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Updated 18 October 2013

Are you enabling an addict?

You could be making it possible for a partner or a child to continue drinking, drugging or gambling. Do you recognise yourself?

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Are you lying awake at night worrying about your partner or child's drug, alcohol, or gambling problem? Do you make excuses for this person, do you cover up for this person or do you lie to others - such as employers - to not let this person look bad?

Is your relationship characterised by constant fights, recriminations, apportioning of blame, verbal abuse and occasional violence? Are your attempts at control failing and you hate yourself for it? Are you angry, because you have tried everything and nothing works? Welcome to the world of the codependent.

Other symptoms of codependency

  • You constantly ask yourself what you did to contribute to this situation
  • You cover up your real feelings by pretending you don't care, or don't notice someone else's destructive habit
  • You spend a large portion of your time thinking about this person and their habit and what you can do about it
  • You have become suspicious where this person is concerned - you watch what they do, where they go and check to see that nothing is missing
  • You constantly feel anxious, waiting for the next outburst or drama
  • You find yourself bargaining with this person or threatening them
  • You know that too much emotional energy is focused on this person, their habit and its consequences rather than on yourself and your life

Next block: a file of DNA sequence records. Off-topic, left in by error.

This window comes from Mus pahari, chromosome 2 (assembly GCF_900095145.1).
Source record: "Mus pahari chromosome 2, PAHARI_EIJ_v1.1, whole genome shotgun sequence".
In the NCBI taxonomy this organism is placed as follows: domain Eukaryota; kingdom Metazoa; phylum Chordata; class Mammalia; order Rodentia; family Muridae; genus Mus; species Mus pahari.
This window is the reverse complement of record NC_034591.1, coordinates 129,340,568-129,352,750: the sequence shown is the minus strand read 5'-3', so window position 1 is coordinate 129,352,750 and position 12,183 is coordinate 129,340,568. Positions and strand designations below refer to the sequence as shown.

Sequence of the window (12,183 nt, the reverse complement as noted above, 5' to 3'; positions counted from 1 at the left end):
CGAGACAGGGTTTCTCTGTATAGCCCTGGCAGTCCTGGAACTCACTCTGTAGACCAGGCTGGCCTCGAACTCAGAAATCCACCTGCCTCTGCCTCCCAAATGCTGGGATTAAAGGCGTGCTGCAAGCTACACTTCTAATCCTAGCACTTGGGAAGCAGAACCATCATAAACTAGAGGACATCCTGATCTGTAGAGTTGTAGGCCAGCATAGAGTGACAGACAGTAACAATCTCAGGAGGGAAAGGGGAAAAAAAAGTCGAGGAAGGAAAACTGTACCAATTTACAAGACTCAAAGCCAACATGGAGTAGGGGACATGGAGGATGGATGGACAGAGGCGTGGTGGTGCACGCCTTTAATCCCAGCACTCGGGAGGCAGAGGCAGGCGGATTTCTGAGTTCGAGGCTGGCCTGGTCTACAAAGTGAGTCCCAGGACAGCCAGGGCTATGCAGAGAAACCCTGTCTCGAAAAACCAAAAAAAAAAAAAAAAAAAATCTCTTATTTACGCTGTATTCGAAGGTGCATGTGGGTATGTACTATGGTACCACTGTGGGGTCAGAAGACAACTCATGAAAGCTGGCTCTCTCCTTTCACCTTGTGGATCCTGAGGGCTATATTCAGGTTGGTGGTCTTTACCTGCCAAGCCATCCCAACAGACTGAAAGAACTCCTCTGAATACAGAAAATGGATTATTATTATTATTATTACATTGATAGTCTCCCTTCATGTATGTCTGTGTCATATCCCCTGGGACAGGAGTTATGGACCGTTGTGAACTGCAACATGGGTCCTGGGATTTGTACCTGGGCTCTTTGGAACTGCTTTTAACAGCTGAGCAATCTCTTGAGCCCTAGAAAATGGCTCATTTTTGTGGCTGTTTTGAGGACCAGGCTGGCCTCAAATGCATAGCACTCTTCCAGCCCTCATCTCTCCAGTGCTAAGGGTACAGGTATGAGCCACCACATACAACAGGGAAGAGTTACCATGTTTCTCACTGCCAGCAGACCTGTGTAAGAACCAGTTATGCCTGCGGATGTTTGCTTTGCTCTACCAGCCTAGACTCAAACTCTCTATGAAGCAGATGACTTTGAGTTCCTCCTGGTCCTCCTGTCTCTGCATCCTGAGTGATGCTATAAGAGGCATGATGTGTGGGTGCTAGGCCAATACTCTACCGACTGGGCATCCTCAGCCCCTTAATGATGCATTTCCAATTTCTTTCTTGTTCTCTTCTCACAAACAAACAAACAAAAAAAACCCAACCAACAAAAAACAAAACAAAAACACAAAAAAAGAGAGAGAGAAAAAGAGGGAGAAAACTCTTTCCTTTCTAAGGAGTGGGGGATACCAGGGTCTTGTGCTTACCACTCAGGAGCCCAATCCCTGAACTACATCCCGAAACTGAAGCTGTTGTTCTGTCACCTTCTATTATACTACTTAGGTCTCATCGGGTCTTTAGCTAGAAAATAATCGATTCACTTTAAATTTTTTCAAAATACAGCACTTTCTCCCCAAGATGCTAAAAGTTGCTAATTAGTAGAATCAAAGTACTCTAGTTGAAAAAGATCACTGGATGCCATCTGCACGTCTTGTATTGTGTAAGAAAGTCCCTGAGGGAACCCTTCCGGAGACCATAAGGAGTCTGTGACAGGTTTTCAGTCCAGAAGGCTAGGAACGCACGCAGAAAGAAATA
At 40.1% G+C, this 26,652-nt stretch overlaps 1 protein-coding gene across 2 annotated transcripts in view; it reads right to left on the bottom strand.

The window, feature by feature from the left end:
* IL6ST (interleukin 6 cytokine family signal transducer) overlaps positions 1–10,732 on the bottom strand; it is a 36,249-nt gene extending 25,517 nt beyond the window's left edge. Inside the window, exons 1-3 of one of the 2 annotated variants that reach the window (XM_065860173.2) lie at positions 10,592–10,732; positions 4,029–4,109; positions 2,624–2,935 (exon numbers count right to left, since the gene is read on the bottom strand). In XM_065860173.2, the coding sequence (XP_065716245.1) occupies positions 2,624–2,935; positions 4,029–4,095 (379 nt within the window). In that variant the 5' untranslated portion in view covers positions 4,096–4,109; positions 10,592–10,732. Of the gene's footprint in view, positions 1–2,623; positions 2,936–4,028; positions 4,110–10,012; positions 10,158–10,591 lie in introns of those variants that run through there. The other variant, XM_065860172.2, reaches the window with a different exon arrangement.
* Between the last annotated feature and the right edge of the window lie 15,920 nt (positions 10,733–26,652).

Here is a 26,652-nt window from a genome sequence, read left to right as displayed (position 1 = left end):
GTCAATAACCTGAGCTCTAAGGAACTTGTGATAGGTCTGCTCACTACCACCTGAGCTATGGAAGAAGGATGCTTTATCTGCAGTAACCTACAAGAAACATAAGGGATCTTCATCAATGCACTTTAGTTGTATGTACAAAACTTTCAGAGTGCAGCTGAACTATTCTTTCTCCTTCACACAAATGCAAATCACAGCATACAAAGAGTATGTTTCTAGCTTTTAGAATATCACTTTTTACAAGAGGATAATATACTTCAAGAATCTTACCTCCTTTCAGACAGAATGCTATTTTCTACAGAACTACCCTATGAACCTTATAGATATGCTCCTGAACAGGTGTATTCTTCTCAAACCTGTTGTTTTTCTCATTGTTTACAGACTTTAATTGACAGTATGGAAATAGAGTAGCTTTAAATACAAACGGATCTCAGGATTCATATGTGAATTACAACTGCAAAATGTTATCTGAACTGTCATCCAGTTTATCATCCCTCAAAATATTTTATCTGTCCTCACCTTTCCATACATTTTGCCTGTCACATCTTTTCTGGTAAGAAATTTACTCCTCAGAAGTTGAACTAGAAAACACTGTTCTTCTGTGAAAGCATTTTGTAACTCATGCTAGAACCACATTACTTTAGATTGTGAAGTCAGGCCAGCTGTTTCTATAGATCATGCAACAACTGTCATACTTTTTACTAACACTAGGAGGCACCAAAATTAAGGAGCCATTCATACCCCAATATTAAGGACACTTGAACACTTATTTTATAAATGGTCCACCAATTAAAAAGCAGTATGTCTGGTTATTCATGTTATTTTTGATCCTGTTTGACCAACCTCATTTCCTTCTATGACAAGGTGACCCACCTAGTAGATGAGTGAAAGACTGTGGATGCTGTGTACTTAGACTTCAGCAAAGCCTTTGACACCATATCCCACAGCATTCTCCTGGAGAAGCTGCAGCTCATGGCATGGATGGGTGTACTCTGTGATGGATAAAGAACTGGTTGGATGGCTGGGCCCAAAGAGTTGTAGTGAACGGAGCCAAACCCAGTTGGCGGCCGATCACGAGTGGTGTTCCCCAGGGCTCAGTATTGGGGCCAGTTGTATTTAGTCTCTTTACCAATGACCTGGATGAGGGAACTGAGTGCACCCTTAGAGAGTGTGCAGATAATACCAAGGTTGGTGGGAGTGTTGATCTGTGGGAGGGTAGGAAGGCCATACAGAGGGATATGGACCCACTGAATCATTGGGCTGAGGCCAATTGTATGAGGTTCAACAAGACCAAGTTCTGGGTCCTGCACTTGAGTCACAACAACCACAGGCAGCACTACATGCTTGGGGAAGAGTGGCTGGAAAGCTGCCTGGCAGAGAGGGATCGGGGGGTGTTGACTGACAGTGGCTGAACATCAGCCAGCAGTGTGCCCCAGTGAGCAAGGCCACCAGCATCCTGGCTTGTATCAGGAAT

• You are constantly trying to make things better, but nothing works
  • You are being lied to and deceived on a constant basis, but you find yourself wanting to believe what is being said to you
  • You often end up footing the bill and being out of pocket

 

Why do people become codependent?
People become codependent for a variety of reasons. They feel empty within themselves, often have low self-esteem, have difficulty expressing their feelings and derive a sense of worth from being able to advise and help others.

Their sense of self-worth derives from being able to help and control others - and the more out-of-control the others' lives are, the greater the challenge to fix things for someone else. When this fails, as it inevitably does, as we cannot change other people, the feelings of worthlessness, anger and isolation become almost overwhelming.

How to stop this
So must you stop loving my child or partner who has a drug, drink or gambling habit?

Of course not. But love does not mean control, says Robin Norwood in her book Women who love too much. She adds that when we take responsibility for someone else's life, they don't have to. We can care about someone, without caring for them.

Sometimes not helping, not interfering and letting someone feel the consequences of their actions, are the most helpful things we could do. Healing ourselves should become a priority and we should not let someone else's behaviour become the determining factor for our happiness.

Support groups

  • Nar-anon - Helpline - 0881296791 (For family and friends affected by someone's drug problem
  • Nar-ateen - Helpline - 0881296791 (For teenagers with drug addicted parents)
  • Tough Love - 0861 868445 (Support group for parents of drug addicts)
  • Al-Anon - 0861 252666
  • Codependents anonymous 0825684806

(Susan Erasmus, Health24, updated June 2012)

 
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